These 5 students are proof that poetry is alive and thriving amongst teens
By Anne on September 24th, 2012
It is rare that a person introduces themselves as a poet these days but this past weekend, I had the honor of meeting real, accomplished and beatutifully articulate poets. Some were professional – I’m still in awe of Terrance Hayes after meeting him and his family - but five of them were teenagers. Yesterday, Luisa Banchoff of Arlington, VA; Miles Hewitt of Vancouver, WA; Claire Lee of New York City; Natalie Richardson of Oak Park, IL; and Lylla Younes of Alexandria, LA were appointed as the inugural class of literary ambassadors for the National Student Poets Program, the nation’s highest honor for young poets presenting original work. The program, a signature initiative of the President’s Committee on the Arts and the Humanities in partnership with the Institute of Museum and Library Services (IMLS), and the Alliance for Young Artists & Writers - who we know and love because of the Scholastic Art & Writing Awards, honors, promotes, and celebrates young people as makers and doers who can inspire their peers to achieve excellence in their creative endeavors.
All five National Student Poets performed for the crowd at the Library of Congress National Book Festival and blew us all away. They received their first standing ovation which I’m positive was just the first as many because it is only the beginning. They are each tasked to serve one year in their role. During that year they will keep meeting poetry mentors like Terrance, perform more readings and conduct workshops, plus create a community service project in their neighborhood. It is an incredible opportunity and after having met them, I applaud the judges of the program on having picked such a perfect group for the challenge (their parents deserve accolades too). Each poet has a unique voice and story. Check them out:
Luisa is an International Baccalaureate Diploma Candidate and serves as poetry editor for the school literary magazine. She grew up in a bilingual and bicultural family and has spent two years in Bonn, Germany. Luisa has been active in community service, helping to found a social justice youth group at her church and serving as a Girl Scout for 10 years. She has been an avid poet since the eighth grade.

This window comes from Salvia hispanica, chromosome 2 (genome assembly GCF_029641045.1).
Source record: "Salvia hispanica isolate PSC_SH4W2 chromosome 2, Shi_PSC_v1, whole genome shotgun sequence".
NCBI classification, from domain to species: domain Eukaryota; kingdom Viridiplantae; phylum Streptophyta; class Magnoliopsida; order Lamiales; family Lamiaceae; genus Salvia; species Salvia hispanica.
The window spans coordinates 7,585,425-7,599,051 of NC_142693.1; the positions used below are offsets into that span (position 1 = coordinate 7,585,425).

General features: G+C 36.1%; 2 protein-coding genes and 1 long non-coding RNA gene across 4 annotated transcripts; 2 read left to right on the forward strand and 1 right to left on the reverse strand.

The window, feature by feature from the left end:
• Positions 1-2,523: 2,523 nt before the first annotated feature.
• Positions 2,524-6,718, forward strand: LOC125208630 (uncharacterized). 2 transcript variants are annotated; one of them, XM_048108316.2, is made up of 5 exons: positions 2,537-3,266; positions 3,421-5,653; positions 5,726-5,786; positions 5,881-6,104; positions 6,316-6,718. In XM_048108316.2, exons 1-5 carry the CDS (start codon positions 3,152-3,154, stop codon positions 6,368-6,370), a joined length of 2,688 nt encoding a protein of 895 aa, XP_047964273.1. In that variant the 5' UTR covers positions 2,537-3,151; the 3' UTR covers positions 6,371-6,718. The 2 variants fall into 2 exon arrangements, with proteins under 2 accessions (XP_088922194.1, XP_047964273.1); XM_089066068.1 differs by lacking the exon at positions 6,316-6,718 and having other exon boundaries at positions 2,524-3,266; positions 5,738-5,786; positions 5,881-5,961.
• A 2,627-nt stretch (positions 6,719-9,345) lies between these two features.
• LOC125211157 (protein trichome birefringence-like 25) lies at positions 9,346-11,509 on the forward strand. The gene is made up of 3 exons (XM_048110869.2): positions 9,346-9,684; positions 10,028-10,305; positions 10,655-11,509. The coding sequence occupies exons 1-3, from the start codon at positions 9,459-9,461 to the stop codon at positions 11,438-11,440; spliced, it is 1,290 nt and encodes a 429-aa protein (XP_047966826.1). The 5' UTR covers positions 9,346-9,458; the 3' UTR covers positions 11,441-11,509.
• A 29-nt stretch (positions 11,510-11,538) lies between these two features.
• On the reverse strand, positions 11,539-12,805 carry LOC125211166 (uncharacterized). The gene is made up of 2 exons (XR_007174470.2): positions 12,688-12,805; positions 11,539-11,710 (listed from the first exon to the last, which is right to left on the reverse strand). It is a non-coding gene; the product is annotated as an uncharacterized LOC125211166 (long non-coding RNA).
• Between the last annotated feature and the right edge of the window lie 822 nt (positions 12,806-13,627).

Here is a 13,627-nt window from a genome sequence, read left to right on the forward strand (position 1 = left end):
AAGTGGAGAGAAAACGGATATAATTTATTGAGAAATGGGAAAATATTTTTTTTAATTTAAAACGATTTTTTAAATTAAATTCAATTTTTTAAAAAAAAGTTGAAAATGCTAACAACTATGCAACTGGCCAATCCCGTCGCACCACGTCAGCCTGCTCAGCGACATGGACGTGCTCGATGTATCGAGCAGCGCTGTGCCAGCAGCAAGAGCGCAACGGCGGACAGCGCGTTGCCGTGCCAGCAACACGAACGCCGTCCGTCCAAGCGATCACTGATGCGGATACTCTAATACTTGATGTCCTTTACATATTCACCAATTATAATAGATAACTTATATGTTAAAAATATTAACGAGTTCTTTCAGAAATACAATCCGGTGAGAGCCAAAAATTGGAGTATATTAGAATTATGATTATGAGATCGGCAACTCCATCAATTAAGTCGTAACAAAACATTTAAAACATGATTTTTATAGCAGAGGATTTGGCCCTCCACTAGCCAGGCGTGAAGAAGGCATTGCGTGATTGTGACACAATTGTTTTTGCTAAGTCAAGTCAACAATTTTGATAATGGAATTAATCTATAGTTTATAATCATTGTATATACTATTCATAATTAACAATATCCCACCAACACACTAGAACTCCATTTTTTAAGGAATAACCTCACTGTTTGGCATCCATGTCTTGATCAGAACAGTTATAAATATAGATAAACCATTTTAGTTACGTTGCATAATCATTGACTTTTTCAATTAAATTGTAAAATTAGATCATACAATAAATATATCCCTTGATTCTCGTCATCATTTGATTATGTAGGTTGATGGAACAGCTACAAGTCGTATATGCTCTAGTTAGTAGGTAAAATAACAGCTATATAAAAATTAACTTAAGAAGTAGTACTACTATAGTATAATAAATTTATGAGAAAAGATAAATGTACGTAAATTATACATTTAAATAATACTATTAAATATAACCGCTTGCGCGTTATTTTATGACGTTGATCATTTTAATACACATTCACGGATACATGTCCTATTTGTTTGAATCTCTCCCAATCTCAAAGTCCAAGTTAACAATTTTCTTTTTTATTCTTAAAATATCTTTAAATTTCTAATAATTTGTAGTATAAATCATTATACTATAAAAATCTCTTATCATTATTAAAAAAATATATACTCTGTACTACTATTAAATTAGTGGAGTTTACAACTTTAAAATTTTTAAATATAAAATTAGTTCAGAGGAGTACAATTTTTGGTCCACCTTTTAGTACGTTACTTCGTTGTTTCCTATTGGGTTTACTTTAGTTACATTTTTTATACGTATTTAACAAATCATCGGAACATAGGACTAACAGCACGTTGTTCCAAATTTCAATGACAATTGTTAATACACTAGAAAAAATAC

Miles has been writing since the third grade and in the eighth grade, as his ear for voice continued to develop, Miles discovered musical artists such as Bob Dylan and Paul Simon and moved on to songwriting. Since then, he’s penned more than 100 songs and self-recorded two albums that are reminiscent of these earlier artists while reflecting the sounds and feelings of his generation. Miles fell in love with poetry more recently. You can read some of his work and see him perform here.
Born in 1996, Claire is a Korean-American who didn’t like to play with dolls while growing up. She found comfort in writing stories in which she had many siblings and poems about cool words. Claire also has many other talents including photography and math. You will see math infused in her poetry as she uses numbers and the lists she loves making to express emotion. Read here.
Natalie has participated in her school’s Spoken Word Club and Slam Team for two years. She is a power house when she reads her poetry. Natalie is also a twin and one of her favorite pasttimes is debating philosophy with her opposite-minded sister.
Lylla was born in Williamson, West Virginia, a coal miner’s town with a population of about 2,000. Her mother used to make up stories about the old floodwall near her house and she would stare down at the scraps of furniture in the water and imagine the lives of the people they belonged to. That’s where her dreaming began, where her imagination developed.
Keep an eye out for these poets over the next year and beyond! And, if you are an aspiring teen poet, or know one, enter the Scholastic Art & Writing Awards this year to be considered for the next class of National Student Poets. Winning a national medal in poetry is the exclusive pathway to become eligible.
Poets, thank you for the inspiration this past weekend!
Photo credit: Patrick Ryan
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